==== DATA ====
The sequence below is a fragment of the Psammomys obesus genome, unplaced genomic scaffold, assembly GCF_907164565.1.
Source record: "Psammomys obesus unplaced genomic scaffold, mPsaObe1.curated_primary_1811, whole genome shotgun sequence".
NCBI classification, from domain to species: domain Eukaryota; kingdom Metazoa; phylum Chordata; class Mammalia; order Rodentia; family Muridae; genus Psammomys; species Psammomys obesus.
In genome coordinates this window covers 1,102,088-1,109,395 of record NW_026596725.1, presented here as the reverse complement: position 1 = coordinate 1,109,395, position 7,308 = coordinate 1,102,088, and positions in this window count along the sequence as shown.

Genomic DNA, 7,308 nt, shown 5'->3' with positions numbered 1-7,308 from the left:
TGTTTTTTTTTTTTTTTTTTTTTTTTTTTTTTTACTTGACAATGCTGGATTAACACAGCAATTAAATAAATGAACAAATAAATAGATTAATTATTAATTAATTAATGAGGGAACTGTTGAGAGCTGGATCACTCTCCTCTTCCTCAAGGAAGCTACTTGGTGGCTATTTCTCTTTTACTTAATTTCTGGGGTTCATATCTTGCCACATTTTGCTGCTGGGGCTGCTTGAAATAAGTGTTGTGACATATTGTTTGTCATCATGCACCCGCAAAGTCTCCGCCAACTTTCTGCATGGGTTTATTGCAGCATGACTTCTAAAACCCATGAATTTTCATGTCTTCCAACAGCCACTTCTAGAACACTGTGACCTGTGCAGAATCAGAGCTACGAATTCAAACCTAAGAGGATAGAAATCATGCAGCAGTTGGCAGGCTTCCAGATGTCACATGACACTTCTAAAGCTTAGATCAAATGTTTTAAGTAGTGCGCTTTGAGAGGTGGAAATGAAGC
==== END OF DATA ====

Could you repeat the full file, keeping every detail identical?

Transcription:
The sequence below is a fragment of the Psammomys obesus genome, unplaced genomic scaffold, assembly GCF_907164565.1.
Source record: "Psammomys obesus unplaced genomic scaffold, mPsaObe1.curated_primary_1811, whole genome shotgun sequence".
NCBI classification, from domain to species: domain Eukaryota; kingdom Metazoa; phylum Chordata; class Mammalia; order Rodentia; family Muridae; genus Psammomys; species Psammomys obesus.
In genome coordinates this window covers 1,102,088-1,109,395 of record NW_026596725.1, presented here as the reverse complement: position 1 = coordinate 1,109,395, position 7,308 = coordinate 1,102,088, and positions in this window count along the sequence as shown.

Genomic DNA, 7,308 nt, shown 5'->3' with positions numbered 1-7,308 from the left:
TGTTTTTTTTTTTTTTTTTTTTTTTTTTTTTTTACTTGACAATGCTGGATTAACACAGCAATTAAATAAATGAACAAATAAATAGATTAATTATTAATTAATTAATGAGGGAACTGTTGAGAGCTGGATCACTCTCCTCTTCCTCAAGGAAGCTACTTGGTGGCTATTTCTCTTTTACTTAATTTCTGGGGTTCATATCTTGCCACATTTTGCTGCTGGGGCTGCTTGAAATAAGTGTTGTGACATATTGTTTGTCATCATGCACCCGCAAAGTCTCCGCCAACTTTCTGCATGGGTTTATTGCAGCATGACTTCTAAAACCCATGAATTTTCATGTCTTCCAACAGCCACTTCTAGAACACTGTGACCTGTGCAGAATCAGAGCTACGAATTCAAACCTAAGAGGATAGAAATCATGCAGCAGTTGGCAGGCTTCCAGATGTCACATGACACTTCTAAAGCTTAGATCAAATGTTTTAAGTAGTGCGCTTTGAGAGGTGGAAATGAAGC